I Was a Teenage Suburbanite
by K. Miller

I am a suburbanite. Not only that, but I like it.

No self-respecting cynic would admit to liking the suburbs--and there’s just something about them that inspires cynicism. “Suburbia is where the developer bulldozes out the trees, then names the streets after them,” said Bill Vaughan. Bland, manufactured, average: lacking the chic of the city and the charm of the country, the sprawl P.J O’Rourke calls the “Mobius strip mall” supposedly represents everything that is wrong with American culture today.

Teenagers of the suburbs supposedly grow up sheltered, unable to survive on the city streets or in the middle of the forest, their senses dulled by the suburban monotony. Yet although many people who flee there live sheltered lives by choice, living in the suburbs does not necessarily mean one grows up living a cloistered existence. For many people, however, without poverty staring them in the face, they can pretend it does not exist. They learn to ignore problems rather than face the consequences, to turn their heads at the misfortune of others instead of reaching out to help. To be afraid, rather than be compassionate. The suburbs then act to augment this collective apathy. Yet the sickness lies not in the suburbs, but in the people who use them as an escape. For those able to use them to an advantage, the suburbs can provide a certain safety and continuity that allows the freedom to experiment--experimentation that inevitably leads to art.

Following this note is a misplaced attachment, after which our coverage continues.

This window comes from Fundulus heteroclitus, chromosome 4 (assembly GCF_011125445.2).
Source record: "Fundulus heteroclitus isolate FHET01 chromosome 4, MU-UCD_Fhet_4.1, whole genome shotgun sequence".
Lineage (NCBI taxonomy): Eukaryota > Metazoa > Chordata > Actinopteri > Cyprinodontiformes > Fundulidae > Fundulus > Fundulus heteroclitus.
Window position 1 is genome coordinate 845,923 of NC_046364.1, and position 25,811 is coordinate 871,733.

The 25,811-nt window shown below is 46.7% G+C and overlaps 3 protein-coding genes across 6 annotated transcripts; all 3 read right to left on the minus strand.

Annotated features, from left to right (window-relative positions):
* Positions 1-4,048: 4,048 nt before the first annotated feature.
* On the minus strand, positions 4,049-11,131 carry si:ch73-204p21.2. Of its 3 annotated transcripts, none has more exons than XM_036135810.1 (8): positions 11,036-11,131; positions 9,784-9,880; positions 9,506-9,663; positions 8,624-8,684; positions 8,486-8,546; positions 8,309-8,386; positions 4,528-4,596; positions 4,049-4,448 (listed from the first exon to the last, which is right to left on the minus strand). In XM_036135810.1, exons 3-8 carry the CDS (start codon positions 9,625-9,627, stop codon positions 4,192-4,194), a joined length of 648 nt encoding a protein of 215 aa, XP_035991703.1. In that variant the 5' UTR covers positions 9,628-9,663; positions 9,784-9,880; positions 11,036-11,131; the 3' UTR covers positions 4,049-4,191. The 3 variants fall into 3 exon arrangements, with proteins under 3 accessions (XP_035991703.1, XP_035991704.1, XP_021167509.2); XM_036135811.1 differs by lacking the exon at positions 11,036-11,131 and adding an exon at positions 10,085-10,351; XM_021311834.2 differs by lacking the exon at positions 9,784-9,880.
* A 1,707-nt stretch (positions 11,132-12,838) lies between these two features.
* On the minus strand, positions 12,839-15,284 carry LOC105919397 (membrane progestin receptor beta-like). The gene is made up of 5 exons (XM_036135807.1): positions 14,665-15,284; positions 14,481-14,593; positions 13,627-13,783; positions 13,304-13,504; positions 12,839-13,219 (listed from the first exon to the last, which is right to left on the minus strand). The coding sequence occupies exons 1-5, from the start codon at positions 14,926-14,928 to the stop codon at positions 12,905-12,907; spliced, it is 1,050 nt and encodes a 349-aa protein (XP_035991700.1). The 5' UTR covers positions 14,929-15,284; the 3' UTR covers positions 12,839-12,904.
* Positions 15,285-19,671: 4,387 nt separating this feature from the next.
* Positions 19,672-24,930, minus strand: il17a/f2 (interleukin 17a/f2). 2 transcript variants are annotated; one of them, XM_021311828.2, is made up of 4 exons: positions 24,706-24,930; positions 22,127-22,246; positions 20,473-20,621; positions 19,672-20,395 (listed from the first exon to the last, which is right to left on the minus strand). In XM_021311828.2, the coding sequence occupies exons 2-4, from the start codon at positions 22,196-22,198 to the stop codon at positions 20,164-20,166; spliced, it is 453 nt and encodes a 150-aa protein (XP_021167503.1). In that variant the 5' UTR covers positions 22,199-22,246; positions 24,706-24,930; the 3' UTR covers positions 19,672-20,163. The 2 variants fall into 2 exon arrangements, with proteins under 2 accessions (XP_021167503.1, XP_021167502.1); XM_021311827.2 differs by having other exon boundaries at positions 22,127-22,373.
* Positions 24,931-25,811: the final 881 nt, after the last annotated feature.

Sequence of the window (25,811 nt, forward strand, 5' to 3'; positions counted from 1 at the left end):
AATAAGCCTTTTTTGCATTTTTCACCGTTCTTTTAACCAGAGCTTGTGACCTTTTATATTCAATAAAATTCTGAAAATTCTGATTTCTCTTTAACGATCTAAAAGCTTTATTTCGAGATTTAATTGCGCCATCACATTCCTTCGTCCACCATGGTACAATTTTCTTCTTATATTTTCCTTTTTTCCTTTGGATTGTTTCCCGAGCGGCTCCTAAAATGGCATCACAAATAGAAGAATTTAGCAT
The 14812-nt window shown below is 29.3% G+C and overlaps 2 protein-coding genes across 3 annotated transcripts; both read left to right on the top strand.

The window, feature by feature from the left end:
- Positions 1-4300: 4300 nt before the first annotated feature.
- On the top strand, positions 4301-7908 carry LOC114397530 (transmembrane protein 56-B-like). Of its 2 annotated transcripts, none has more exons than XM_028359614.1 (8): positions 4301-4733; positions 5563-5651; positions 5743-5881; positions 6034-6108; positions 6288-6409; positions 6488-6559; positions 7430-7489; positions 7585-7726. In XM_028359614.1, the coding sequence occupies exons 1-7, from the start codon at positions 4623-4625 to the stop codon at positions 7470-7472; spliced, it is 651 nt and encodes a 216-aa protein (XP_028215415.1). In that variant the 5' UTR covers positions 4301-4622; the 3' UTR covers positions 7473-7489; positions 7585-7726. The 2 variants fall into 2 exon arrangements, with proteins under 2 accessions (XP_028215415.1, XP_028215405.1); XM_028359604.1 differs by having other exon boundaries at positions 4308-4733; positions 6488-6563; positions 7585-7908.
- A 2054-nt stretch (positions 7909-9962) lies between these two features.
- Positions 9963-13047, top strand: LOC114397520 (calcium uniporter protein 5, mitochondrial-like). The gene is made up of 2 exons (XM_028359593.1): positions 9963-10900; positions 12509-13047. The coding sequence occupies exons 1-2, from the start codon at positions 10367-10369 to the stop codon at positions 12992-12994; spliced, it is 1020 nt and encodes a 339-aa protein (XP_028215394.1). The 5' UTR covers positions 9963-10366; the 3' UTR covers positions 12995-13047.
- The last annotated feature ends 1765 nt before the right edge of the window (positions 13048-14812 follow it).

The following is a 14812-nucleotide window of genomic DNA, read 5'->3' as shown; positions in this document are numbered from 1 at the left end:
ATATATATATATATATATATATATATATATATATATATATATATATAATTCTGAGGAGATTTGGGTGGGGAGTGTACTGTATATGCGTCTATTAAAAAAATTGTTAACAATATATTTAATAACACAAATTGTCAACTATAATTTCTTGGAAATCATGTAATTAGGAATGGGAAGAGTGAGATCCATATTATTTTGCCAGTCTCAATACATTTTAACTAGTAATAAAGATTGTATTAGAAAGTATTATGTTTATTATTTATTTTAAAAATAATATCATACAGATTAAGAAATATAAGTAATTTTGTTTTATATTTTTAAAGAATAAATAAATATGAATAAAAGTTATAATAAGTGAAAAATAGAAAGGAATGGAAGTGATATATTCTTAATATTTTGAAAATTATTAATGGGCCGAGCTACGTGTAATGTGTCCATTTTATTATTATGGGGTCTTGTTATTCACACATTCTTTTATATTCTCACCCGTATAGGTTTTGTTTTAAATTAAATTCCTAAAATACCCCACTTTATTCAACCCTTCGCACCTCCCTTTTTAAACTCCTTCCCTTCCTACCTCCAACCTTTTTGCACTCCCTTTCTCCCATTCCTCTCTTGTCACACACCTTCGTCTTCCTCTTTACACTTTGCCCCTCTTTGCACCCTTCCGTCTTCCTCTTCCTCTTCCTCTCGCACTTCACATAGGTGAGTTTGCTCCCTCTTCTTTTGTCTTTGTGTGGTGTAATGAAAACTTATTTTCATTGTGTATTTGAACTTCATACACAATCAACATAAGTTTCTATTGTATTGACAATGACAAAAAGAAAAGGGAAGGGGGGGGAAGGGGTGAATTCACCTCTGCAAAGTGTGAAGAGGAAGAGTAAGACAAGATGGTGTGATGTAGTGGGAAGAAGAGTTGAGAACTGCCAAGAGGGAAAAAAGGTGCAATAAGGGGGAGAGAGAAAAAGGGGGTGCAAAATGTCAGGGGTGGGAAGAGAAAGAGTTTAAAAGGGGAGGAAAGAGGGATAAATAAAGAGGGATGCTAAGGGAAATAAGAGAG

Still, to the cynic, nothing represents cultural vacuousness more than the plastic and concrete of the suburbs. Everything about the suburbs seems cliché, stereotypical, unnatural, and presumably lacking the inherent randomness necessary for true art: the cul-de-sac lined with identical single family homes with Sears vinyl siding. A square of green lawn, carefully tended flowers, a basketball hoop, a minivan and an SUV in the driveway. Drive down the road a few miles and pass three McDonalds, five gas stations, two 7-11s, and a Starbucks. Their sense of culture limited to that found at the mall or on MTV, teenagers grow up dressing, sounding, and acting alike. Since they lack urban hipster cool, they compensate by shopping at stores like Urban Outfitters and listening to “urban music.” Yet there is culture to be found outside the city centers, and beauty beyond the bucolic settings of the countryside. Culture is not limited by city boundaries--wherever people go, art will follow, because although one might have to look a little deeper to find it, beauty exists everywhere. The culture of the suburbs incorporates environments urban and rural, as well as adding a unique element of its own.

Therefore this stereotype of suburbia and its inhabitants is only that: a stereotype. By growing up outside of Washington, DC, in Fairfax County, Virginia, in a stereotypical suburban neighborhood, I’ve learned the limits of those stereotypes, and how often they prove false. Though to those on the outside (looking at just my face, my name, my address) I may appear to, I don’t believe I fit the mold of a stereotypical teen, and I am glad. I enjoy reading The New Yorker, but pore over Rolling Stone just as eagerly. I enjoy dancing in classical ballets, but I just as easily cut loose at a rock concert. I act in theater, but I also play ice hockey.

While many teenagers reject this stereotype by rejecting the suburbs, this response is stereotypical in itself. Living in the suburbs and becoming aware of these reactions has given me the freedom of thought to reject any preconceived notions and to think for myself. I believe I prove that out of an environment of sameness, originality can exist and thrive.

K. Miller